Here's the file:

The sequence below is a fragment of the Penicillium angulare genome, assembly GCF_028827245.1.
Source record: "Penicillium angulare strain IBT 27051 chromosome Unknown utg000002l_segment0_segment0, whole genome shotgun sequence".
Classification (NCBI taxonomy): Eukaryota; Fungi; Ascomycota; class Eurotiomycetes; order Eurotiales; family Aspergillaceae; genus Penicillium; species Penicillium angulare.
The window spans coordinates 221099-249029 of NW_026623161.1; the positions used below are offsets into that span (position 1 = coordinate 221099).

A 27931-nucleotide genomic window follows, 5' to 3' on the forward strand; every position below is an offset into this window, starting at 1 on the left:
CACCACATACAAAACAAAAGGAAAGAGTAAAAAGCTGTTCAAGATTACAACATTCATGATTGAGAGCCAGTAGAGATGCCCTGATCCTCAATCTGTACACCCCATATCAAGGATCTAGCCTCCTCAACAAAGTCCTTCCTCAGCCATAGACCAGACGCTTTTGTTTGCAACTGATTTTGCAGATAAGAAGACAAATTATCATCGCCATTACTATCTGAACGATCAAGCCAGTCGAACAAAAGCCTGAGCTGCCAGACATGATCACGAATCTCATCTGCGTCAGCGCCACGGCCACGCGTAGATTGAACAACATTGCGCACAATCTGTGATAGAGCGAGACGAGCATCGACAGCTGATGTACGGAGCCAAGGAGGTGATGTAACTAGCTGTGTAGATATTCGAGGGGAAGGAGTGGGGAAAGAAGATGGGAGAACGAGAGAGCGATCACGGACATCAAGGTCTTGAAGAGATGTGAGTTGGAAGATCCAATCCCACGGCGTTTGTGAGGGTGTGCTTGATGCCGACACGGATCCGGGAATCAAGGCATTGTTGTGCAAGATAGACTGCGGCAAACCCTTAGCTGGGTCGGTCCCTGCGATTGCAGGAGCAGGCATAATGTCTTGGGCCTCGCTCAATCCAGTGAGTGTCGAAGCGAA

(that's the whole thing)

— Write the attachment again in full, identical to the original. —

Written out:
The sequence below is a fragment of the Penicillium angulare genome, assembly GCF_028827245.1.
Source record: "Penicillium angulare strain IBT 27051 chromosome Unknown utg000002l_segment0_segment0, whole genome shotgun sequence".
Classification (NCBI taxonomy): Eukaryota; Fungi; Ascomycota; class Eurotiomycetes; order Eurotiales; family Aspergillaceae; genus Penicillium; species Penicillium angulare.
The window spans coordinates 221099-249029 of NW_026623161.1; the positions used below are offsets into that span (position 1 = coordinate 221099).

A 27931-nucleotide genomic window follows, 5' to 3' on the forward strand; every position below is an offset into this window, starting at 1 on the left:
CACCACATACAAAACAAAAGGAAAGAGTAAAAAGCTGTTCAAGATTACAACATTCATGATTGAGAGCCAGTAGAGATGCCCTGATCCTCAATCTGTACACCCCATATCAAGGATCTAGCCTCCTCAACAAAGTCCTTCCTCAGCCATAGACCAGACGCTTTTGTTTGCAACTGATTTTGCAGATAAGAAGACAAATTATCATCGCCATTACTATCTGAACGATCAAGCCAGTCGAACAAAAGCCTGAGCTGCCAGACATGATCACGAATCTCATCTGCGTCAGCGCCACGGCCACGCGTAGATTGAACAACATTGCGCACAATCTGTGATAGAGCGAGACGAGCATCGACAGCTGATGTACGGAGCCAAGGAGGTGATGTAACTAGCTGTGTAGATATTCGAGGGGAAGGAGTGGGGAAAGAAGATGGGAGAACGAGAGAGCGATCACGGACATCAAGGTCTTGAAGAGATGTGAGTTGGAAGATCCAATCCCACGGCGTTTGTGAGGGTGTGCTTGATGCCGACACGGATCCGGGAATCAAGGCATTGTTGTGCAAGATAGACTGCGGCAAACCCTTAGCTGGGTCGGTCCCTGCGATTGCAGGAGCAGGCATAATGTCTTGGGCCTCGCTCAATCCAGTGAGTGTCGAAGCGAA